The Gambia shuts independent radio station
|Publisher||Committee to Protect Journalists|
|Publication Date||15 August 2012|
|Cite as||Committee to Protect Journalists, The Gambia shuts independent radio station, 15 August 2012, available at: http://www.refworld.org/docid/5034ec861e.html [accessed 30 June 2015]|
|Disclaimer||This is not a UNHCR publication. UNHCR is not responsible for, nor does it necessarily endorse, its content. Any views expressed are solely those of the author or publisher and do not necessarily reflect those of UNHCR, the United Nations or its Member States.|
New York, August 15, 2012 – Gambian national security agents summarily shut an independent radio station early this morning without providing an explanation, according to news reports. Authorities have censored Taranga FM at least twice before in retaliation for its exclusive news review program, according to news reports.
Officers of the Gambian National Intelligence Agency stormed Taranga FM studios in Sinchu Alhagie village, southwest of Banjul, the capital, and forced it off the air, according to news reports. The officials also took the station's license as well as the contact information of its board members, local journalists said. The officers told the station staff only that they had received "directives from above," news reports said.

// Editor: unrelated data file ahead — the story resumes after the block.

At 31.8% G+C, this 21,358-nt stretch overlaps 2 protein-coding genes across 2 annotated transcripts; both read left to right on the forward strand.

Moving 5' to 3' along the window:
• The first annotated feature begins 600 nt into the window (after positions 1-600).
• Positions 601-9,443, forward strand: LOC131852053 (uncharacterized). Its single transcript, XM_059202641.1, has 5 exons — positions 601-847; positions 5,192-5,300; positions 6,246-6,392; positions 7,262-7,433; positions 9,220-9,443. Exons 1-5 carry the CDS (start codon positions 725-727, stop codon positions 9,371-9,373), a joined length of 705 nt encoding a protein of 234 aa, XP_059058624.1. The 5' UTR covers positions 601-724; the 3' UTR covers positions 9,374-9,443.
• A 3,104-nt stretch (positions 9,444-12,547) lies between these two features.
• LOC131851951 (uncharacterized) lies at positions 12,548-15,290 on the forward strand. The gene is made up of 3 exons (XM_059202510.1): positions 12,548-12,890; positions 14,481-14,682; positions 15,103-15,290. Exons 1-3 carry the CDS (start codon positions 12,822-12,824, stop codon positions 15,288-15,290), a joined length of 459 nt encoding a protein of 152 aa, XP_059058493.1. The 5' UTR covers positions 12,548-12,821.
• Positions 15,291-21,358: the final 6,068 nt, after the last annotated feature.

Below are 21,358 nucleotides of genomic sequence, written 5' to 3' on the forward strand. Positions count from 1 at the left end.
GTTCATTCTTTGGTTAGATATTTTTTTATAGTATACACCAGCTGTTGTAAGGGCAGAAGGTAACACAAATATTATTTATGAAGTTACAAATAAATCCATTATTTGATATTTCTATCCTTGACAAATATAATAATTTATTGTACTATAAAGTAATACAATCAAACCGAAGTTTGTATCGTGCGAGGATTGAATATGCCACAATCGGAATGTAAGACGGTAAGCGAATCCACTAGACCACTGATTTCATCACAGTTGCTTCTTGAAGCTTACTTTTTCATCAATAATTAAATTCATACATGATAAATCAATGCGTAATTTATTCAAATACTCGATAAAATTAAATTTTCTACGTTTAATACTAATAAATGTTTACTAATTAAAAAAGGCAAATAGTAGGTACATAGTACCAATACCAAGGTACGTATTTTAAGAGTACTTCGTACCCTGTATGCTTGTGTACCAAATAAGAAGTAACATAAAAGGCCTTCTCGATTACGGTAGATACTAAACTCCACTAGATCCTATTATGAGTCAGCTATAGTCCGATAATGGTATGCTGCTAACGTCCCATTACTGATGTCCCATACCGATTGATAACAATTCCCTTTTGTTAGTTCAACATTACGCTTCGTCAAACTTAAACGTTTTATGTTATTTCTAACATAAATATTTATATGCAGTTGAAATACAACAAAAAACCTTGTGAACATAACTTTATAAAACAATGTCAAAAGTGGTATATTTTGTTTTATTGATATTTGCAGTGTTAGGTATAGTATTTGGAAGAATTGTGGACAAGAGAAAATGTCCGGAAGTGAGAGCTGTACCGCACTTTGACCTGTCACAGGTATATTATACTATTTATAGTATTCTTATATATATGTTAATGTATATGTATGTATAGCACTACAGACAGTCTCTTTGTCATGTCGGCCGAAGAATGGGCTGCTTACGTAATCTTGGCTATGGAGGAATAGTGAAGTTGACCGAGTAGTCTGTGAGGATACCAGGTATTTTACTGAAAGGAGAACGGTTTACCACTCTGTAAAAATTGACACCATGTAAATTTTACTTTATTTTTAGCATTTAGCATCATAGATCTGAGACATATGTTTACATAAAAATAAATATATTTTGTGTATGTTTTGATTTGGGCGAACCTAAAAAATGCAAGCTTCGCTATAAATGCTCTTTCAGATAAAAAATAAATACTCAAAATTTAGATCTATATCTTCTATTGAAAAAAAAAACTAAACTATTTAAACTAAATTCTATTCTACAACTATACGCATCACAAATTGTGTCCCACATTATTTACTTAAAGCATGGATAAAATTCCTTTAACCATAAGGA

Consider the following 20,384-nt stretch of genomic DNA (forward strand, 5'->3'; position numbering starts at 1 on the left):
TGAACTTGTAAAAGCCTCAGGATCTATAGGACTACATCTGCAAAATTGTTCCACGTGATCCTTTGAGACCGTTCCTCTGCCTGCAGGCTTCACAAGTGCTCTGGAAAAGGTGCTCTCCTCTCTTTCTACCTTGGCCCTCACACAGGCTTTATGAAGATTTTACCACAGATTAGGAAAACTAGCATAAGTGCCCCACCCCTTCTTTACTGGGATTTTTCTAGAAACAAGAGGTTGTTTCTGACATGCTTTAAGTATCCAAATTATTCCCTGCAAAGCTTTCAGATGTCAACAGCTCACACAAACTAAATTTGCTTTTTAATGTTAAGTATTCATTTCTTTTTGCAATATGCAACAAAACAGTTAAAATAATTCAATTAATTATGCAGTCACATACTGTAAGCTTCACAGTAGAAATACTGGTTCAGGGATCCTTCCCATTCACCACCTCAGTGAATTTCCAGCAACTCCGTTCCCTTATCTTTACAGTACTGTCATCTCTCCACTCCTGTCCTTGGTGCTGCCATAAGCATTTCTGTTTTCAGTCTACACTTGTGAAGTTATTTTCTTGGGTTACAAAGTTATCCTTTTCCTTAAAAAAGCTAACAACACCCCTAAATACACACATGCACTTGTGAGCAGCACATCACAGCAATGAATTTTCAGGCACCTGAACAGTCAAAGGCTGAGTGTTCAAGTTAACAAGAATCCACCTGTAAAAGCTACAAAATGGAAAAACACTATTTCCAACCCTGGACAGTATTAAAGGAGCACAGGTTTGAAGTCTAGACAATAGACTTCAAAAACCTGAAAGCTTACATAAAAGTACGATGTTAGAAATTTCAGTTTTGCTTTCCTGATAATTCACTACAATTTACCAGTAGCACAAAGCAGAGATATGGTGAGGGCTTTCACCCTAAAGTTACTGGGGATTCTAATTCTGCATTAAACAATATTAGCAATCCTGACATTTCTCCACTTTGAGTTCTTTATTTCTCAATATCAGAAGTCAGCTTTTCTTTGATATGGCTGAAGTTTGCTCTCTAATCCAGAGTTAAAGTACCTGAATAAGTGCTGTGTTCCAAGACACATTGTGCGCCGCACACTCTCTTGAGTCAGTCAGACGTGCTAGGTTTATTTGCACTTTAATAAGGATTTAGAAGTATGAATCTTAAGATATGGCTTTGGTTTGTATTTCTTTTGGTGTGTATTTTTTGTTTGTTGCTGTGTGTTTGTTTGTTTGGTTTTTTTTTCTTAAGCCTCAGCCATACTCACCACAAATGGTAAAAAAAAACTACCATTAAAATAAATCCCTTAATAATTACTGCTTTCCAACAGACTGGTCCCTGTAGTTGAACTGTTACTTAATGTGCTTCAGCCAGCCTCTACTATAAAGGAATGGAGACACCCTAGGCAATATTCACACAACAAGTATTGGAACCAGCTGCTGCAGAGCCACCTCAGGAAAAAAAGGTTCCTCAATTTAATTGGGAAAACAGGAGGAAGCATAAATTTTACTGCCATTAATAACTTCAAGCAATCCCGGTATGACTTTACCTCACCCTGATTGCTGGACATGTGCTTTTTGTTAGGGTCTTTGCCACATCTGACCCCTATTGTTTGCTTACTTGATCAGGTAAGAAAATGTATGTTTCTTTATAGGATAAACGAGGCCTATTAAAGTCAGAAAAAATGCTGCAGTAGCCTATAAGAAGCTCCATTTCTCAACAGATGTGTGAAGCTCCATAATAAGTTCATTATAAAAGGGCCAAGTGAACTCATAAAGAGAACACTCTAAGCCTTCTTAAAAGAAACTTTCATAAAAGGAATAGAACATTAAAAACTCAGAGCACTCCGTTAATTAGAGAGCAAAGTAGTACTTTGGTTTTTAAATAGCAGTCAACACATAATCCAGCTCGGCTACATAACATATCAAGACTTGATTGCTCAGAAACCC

In January last year, ahead of the presidential elections, the National Intelligence Agency ordered the station to halt its news review program, which broadcasts news in local languages from independent English-language newspapers, according to news reports. In July 2011, the government again ordered the station to drop the program, according to news reports. The station's broadcasts had generated a lot of attention from the mainly illiterate public.
Local journalists told CPJ they believed the closure could be linked to the station's live weekly talk show, which features interviews from both the ruling party, the Alliance for Patriotic Reorientation and Construction, and opposition parties. On Sunday, the station had aired comments made by opposition leader Omar Jallow who said President Yahya Jammeh had a worse human rights record than his predecessor, Sir Dawda Kairaba Jawara, whom Jammeh deposed in a 1994 coup. In a March interview on state television, Jammeh had branded the opposition leaders "dogs" over their decision to boycott that month's parliamentary elections citing government intimidation, according to news reports.
"In its assault on Taranga FM, the Gambian government has silenced an essential source of news and shown again its disregard for citizens' right to independent information," said CPJ Africa Advocacy Coordinator Mohamed Keita. "The radio station should be allowed to resume broadcasting immediately."
Several independent media outlets, including radio stations Citizen FM, Radio 1 FM, and Sud FM and The Independent newspaper, have been shut by the Gambian government in recent years, according to CPJ research. Repression of the press under Jammeh's administration has turned the Gambia into one of the most repressive countries for African journalists, CPJ research shows.